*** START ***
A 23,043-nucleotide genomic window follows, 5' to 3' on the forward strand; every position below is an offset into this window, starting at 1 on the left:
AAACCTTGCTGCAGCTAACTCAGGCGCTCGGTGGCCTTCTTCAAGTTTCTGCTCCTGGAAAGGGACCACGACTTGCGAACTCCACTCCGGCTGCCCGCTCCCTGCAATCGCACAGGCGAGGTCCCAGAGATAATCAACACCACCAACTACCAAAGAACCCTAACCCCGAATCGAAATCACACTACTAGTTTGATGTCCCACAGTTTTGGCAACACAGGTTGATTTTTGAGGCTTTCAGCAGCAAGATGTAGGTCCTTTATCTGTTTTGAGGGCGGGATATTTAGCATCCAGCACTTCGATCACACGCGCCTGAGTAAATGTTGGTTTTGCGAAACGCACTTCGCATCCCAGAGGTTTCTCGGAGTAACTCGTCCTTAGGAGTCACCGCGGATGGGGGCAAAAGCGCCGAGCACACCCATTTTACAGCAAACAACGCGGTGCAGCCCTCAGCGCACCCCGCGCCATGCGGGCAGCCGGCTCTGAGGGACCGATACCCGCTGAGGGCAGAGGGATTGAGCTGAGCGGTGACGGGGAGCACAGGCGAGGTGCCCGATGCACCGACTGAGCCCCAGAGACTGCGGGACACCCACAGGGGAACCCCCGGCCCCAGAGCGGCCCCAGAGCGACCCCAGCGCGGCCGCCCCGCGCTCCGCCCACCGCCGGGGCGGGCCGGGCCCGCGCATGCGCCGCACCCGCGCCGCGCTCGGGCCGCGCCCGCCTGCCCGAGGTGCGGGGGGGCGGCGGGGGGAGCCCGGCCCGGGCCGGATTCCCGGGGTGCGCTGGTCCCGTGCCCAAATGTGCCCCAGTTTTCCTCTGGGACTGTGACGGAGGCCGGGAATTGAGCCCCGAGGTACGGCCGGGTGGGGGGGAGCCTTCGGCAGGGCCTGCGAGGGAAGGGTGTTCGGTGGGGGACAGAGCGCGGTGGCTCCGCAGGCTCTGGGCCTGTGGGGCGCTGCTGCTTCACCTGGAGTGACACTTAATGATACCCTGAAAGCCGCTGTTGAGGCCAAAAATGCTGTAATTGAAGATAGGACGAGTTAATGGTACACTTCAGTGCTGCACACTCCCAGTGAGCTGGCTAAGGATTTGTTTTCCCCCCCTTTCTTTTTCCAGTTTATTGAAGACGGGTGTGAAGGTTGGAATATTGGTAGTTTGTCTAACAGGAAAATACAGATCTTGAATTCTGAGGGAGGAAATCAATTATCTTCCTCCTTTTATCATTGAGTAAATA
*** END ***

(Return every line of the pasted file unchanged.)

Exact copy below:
A 23,043-nucleotide genomic window follows, 5' to 3' on the forward strand; every position below is an offset into this window, starting at 1 on the left:
AAACCTTGCTGCAGCTAACTCAGGCGCTCGGTGGCCTTCTTCAAGTTTCTGCTCCTGGAAAGGGACCACGACTTGCGAACTCCACTCCGGCTGCCCGCTCCCTGCAATCGCACAGGCGAGGTCCCAGAGATAATCAACACCACCAACTACCAAAGAACCCTAACCCCGAATCGAAATCACACTACTAGTTTGATGTCCCACAGTTTTGGCAACACAGGTTGATTTTTGAGGCTTTCAGCAGCAAGATGTAGGTCCTTTATCTGTTTTGAGGGCGGGATATTTAGCATCCAGCACTTCGATCACACGCGCCTGAGTAAATGTTGGTTTTGCGAAACGCACTTCGCATCCCAGAGGTTTCTCGGAGTAACTCGTCCTTAGGAGTCACCGCGGATGGGGGCAAAAGCGCCGAGCACACCCATTTTACAGCAAACAACGCGGTGCAGCCCTCAGCGCACCCCGCGCCATGCGGGCAGCCGGCTCTGAGGGACCGATACCCGCTGAGGGCAGAGGGATTGAGCTGAGCGGTGACGGGGAGCACAGGCGAGGTGCCCGATGCACCGACTGAGCCCCAGAGACTGCGGGACACCCACAGGGGAACCCCCGGCCCCAGAGCGGCCCCAGAGCGACCCCAGCGCGGCCGCCCCGCGCTCCGCCCACCGCCGGGGCGGGCCGGGCCCGCGCATGCGCCGCACCCGCGCCGCGCTCGGGCCGCGCCCGCCTGCCCGAGGTGCGGGGGGGCGGCGGGGGGAGCCCGGCCCGGGCCGGATTCCCGGGGTGCGCTGGTCCCGTGCCCAAATGTGCCCCAGTTTTCCTCTGGGACTGTGACGGAGGCCGGGAATTGAGCCCCGAGGTACGGCCGGGTGGGGGGGAGCCTTCGGCAGGGCCTGCGAGGGAAGGGTGTTCGGTGGGGGACAGAGCGCGGTGGCTCCGCAGGCTCTGGGCCTGTGGGGCGCTGCTGCTTCACCTGGAGTGACACTTAATGATACCCTGAAAGCCGCTGTTGAGGCCAAAAATGCTGTAATTGAAGATAGGACGAGTTAATGGTACACTTCAGTGCTGCACACTCCCAGTGAGCTGGCTAAGGATTTGTTTTCCCCCCCTTTCTTTTTCCAGTTTATTGAAGACGGGTGTGAAGGTTGGAATATTGGTAGTTTGTCTAACAGGAAAATACAGATCTTGAATTCTGAGGGAGGAAATCAATTATCTTCCTCCTTTTATCATTGAGTAAATA